- Wrapper Selection
What form does the fund take? (Pension? Offshore or onshore investment bond? Corporate wrap?) Each wrapper changes the tax treatment of the money going in, the money going out and the tax treatment of the growth. Wrappers also vary in the access they provide to the cash. Financial planning is the process of understanding how to use a range of different wrappers to create tax efficiency against an evolving set of personal circumstances. The issues to focus on in the accumulation phase are considerably different to the draw down phase.
- Choosing a custodian or platform
The funds you buy must be held in safekeeping by a custodian. If you buy them directly from the fund manager you will pay a very high entry charge that is avoidable if you retain a financial planner. This is because fund managers don’t want to deal with retail clients directly.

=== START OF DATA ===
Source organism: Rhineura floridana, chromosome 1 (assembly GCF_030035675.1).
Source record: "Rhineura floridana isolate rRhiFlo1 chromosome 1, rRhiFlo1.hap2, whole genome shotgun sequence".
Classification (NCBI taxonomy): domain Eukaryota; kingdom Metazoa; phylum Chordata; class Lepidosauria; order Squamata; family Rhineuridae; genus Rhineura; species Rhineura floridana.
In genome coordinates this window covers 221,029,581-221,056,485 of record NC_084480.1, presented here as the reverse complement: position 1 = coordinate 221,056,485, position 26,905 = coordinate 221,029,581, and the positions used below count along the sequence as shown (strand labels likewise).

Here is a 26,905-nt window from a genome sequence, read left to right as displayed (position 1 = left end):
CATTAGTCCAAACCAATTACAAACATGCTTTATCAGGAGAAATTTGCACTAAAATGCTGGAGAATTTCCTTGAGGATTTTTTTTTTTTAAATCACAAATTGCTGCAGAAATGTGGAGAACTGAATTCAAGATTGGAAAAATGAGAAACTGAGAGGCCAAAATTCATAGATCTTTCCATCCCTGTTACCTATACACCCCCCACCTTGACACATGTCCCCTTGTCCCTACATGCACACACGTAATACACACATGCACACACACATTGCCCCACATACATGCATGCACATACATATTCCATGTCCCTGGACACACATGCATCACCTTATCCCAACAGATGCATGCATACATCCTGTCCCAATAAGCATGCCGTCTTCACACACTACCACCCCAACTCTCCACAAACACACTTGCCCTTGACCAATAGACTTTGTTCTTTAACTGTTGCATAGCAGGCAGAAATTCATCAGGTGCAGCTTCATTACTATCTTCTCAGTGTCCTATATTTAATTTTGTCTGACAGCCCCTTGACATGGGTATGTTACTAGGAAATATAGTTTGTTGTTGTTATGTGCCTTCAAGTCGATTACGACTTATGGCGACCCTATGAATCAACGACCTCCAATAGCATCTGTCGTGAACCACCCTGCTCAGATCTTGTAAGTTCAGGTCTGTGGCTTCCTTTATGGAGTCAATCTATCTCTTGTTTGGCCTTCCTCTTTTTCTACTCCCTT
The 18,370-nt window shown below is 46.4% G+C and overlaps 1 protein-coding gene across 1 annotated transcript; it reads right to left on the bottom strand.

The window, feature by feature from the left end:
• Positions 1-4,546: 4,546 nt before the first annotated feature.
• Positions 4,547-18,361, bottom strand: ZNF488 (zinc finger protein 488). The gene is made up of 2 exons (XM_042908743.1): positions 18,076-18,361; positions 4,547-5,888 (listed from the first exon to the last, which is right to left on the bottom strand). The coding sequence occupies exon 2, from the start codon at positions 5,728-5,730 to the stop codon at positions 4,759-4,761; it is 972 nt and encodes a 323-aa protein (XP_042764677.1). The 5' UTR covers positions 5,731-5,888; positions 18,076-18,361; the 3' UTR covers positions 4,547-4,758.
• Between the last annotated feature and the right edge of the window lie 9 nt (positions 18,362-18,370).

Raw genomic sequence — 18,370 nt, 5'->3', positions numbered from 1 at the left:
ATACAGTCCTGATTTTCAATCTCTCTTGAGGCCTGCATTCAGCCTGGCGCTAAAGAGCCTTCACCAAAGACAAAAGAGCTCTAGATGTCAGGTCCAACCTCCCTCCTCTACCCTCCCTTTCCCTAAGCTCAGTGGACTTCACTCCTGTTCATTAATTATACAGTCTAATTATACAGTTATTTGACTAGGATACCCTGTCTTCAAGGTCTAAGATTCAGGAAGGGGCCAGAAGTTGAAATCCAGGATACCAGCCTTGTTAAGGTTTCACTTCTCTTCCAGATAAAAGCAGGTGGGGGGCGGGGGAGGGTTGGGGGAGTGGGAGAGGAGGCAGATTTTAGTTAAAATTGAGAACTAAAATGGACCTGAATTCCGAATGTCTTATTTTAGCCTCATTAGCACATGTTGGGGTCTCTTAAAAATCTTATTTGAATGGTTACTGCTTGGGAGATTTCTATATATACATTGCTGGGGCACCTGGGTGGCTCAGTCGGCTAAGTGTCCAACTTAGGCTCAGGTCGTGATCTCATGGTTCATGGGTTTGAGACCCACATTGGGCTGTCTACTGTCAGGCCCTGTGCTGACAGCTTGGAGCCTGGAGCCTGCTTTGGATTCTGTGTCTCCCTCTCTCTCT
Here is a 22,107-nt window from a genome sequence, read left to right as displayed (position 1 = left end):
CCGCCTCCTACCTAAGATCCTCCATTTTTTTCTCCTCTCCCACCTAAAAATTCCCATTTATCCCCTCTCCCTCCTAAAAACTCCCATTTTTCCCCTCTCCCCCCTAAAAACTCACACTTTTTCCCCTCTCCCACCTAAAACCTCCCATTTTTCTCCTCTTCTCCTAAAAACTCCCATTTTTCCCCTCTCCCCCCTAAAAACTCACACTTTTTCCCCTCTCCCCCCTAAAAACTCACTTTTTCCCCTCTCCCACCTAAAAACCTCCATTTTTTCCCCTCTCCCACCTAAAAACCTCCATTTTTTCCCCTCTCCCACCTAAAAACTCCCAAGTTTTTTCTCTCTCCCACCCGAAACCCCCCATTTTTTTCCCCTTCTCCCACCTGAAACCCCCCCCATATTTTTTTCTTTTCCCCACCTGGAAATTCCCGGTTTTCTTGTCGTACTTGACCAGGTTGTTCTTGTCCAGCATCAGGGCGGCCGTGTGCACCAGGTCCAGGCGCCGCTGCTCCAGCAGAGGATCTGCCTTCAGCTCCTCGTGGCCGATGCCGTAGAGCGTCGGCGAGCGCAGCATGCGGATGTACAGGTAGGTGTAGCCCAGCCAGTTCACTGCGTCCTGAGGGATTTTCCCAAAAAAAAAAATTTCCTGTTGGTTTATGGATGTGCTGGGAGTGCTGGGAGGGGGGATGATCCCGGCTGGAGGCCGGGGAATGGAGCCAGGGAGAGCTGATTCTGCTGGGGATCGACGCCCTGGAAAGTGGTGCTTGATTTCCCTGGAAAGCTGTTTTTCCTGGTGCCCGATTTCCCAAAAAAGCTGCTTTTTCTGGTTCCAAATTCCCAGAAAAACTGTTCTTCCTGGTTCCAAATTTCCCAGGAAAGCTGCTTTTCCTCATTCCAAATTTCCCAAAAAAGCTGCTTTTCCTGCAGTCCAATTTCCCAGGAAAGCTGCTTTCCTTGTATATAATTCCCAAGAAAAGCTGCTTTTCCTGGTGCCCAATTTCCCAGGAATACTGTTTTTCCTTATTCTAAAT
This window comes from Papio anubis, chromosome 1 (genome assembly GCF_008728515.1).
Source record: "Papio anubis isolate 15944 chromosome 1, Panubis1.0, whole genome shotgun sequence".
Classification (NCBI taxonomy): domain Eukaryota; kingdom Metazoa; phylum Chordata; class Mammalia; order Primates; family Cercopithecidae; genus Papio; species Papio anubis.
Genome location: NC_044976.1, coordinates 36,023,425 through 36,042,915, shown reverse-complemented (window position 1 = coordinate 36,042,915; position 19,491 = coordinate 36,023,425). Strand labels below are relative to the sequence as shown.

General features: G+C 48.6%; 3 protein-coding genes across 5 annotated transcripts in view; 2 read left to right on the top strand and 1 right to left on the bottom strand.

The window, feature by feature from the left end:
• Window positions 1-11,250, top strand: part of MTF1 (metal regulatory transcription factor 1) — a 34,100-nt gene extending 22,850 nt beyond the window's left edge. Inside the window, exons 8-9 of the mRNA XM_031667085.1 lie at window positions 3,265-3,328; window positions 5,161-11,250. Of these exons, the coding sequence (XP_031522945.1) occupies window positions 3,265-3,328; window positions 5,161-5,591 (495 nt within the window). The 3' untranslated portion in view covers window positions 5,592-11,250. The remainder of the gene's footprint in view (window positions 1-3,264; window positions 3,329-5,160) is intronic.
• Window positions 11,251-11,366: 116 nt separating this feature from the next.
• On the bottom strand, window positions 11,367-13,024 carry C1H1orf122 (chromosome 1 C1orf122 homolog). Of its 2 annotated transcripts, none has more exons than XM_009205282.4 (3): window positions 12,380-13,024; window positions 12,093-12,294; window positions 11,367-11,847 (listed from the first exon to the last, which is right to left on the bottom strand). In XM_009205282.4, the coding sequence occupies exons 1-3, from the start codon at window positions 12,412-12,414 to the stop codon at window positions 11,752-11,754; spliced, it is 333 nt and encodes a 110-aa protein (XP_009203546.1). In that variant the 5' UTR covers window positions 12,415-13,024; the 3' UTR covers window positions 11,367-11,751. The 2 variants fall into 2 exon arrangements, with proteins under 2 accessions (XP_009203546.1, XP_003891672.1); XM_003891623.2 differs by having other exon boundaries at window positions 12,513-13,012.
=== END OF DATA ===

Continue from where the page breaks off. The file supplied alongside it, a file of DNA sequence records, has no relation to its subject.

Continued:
- Asset Allocation
Next, investors need to consider portfolio construction. This explains 90% of the investment returns you achieve so you need to get it right. Asset allocation is the allocation of your investment pot toward different asset classes like equities, bonds, property, alternatives etc. Clients with self-managed portfolios are often too influenced by the financial press: this means they end up holding an asset allocation that is incompatible with their actual risk profile or capacity for loss. A good grounding in economic history helps to wash off the effects of the daily information soak. Experience and clear goals are needed to build a long-term investment plan
- Choose your strategy – active or passive or both?